As I was thinking about Dano pickups, Joey Spampinato crossed my mind. Many folks have used Danelectro guitars over the years, perhaps the most famous being Jimmy Page in Fred Zeppelin. (Jimmy with his Model 3021.) But MY favorite Dano player is the wonderful Joey Spampinato from the super fabulous NRBQ.

NRBQ has been around for decades, and although they've never had a radio hit, they have legions of faithful followers. I've seen them over a dozen times. And because of their eclectic musical style and never-working-from-a-set-list approach, every show is a new experience. I love `em!

However, the very FIRST time I saw them I wondered about the bass. (Actually, my concerns only lasted for two songs. By the third song I was a life-long fan.) But for those first six minutes, my very very first impression was: "These guys are great! But Joey's bass playing is so fluid that there is no 'traditional' bass sound."

I didn't immediately realize that NRBQ is truly a unique band. And being traditional is not their plan. You see, I was temporarily stuck in 'this-has-to-be-commercial' land. NRBQ plays for the love of the music, and they are all on the same plane... and it's a plane headed for wackyville. And I wouldn't want them any other way.

So, getting back to Joey, and his Danelectro... The question that came to mind this week is this: Is Joey's unusual bass sound due to the bass he uses, or the unique way he plays it?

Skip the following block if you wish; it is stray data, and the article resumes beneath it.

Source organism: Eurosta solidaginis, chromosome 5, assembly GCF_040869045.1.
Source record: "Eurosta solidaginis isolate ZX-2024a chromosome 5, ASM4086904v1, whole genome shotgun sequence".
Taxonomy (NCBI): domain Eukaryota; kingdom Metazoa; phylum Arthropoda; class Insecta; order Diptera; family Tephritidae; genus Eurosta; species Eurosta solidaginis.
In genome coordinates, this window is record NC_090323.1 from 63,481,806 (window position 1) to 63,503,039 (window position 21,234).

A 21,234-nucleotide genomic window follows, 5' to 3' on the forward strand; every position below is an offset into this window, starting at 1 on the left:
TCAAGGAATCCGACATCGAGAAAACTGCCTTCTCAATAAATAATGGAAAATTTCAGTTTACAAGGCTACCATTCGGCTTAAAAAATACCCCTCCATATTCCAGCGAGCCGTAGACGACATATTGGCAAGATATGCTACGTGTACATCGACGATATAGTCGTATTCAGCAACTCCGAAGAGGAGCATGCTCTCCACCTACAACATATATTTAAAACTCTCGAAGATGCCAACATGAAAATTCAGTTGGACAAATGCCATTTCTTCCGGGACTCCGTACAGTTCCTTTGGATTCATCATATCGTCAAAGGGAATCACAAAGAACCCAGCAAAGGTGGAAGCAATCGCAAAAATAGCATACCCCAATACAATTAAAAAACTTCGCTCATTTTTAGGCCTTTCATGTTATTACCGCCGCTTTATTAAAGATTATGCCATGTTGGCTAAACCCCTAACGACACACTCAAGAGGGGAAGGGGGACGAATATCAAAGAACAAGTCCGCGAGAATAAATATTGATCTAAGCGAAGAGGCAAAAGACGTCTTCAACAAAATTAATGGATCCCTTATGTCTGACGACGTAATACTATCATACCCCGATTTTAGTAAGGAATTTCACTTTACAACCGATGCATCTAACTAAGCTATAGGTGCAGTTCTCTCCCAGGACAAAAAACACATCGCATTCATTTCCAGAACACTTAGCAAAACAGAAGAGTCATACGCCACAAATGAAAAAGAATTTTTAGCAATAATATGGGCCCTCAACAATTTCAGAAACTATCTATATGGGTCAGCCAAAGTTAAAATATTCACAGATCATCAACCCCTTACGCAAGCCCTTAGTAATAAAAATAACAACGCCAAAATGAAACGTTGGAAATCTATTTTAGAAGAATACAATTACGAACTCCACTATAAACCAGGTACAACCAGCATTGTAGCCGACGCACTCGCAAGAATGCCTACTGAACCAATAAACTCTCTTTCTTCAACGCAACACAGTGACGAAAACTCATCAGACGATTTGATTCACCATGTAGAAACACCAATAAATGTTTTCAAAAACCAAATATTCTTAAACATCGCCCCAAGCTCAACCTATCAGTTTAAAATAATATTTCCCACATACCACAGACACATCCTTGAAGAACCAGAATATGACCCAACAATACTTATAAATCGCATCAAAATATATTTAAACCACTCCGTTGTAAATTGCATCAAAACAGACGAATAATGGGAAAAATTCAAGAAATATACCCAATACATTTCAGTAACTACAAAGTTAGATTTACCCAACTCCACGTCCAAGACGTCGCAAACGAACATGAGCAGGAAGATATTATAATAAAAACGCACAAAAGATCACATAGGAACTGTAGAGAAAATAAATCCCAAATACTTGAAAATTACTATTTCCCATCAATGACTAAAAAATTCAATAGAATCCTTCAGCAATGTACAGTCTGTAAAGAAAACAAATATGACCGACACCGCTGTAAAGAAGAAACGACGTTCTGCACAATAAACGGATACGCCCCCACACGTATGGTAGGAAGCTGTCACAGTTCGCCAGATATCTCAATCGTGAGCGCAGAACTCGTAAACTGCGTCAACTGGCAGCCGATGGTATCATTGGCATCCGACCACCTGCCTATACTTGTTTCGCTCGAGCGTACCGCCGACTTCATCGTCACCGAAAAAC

Joey's bass for many years was a 1959 Danelectro/Silvertone Model 1444. To hear Joey's bass in action, and to get a taste of the Q, first let's listen to the studio recording of NRBQ's "I've Got A Rocket In My Pocket." Now here's a youtube clip of them playing it live.

So... I figured that the best way to know how much of Joey's sound is courtesy of the lipstick tube pickup, would be to compare that bass to other basses. I just happen to have a 1959 Model 1444 exactly like Joey's. (I know, what are the odds?) Here's John with the bass.

My plan was to play that bass, side by side with a couple of other brands.

And that's what we did! Here's the video!

I know it's hard to judge the sound of a bass guitar through computer speakers.... but what do you think?


See you soon,


PS: Did I mention how much I LOVE the Pittsburgh Guitars Email Specials? Last week I asked what guitar David Bowie used on the 1973 Ziggy Stardust & The Spiders From Mars tour. I couldn't even find the answer on the INTERNET!! Well, one of our Email Special readers wrote back and explained that it was a Harptone guitar! Michael G. not only knew the guitar brand, he used to have a music store and he used to sell them! Harptones were made by Sam Koontz in Linden, NJ. George Harrison had one. Here's a picture of the one formerly owned by George. Since The Beatles knew David Bowie, it may even have been Harrison's guitar that Bowie was using! Thank you Michael G. !!!

PPS: I mentioned earlier that Joey Spampinato used his Danelectro/Silvertone Model 1444 for many years. He stopped using it in the mid-1990s when he had a Dano Shorthorn repro made by Jerry Jones in Nashville. The Danelectro company had been out of business for many, many years when Jerry opened his shop. Jerry wanted to capture the magic of the old Danelectros, and he hand made high-quality USA replicas. Joey commissioned him to make a one-of-a-kind Lionel-train-orange one-pickup-shorthorn. I couldn't help myself, and I begged Jerry to make another one for me. Here's my Joey Spampinato Jerry Jones bass, autographed by NRBQ.

PPPS: Yes, you're right,"Spampinato" is an unusual name. In fact, NRBQ's keyboard player, Terry Adams, wrote a song about it!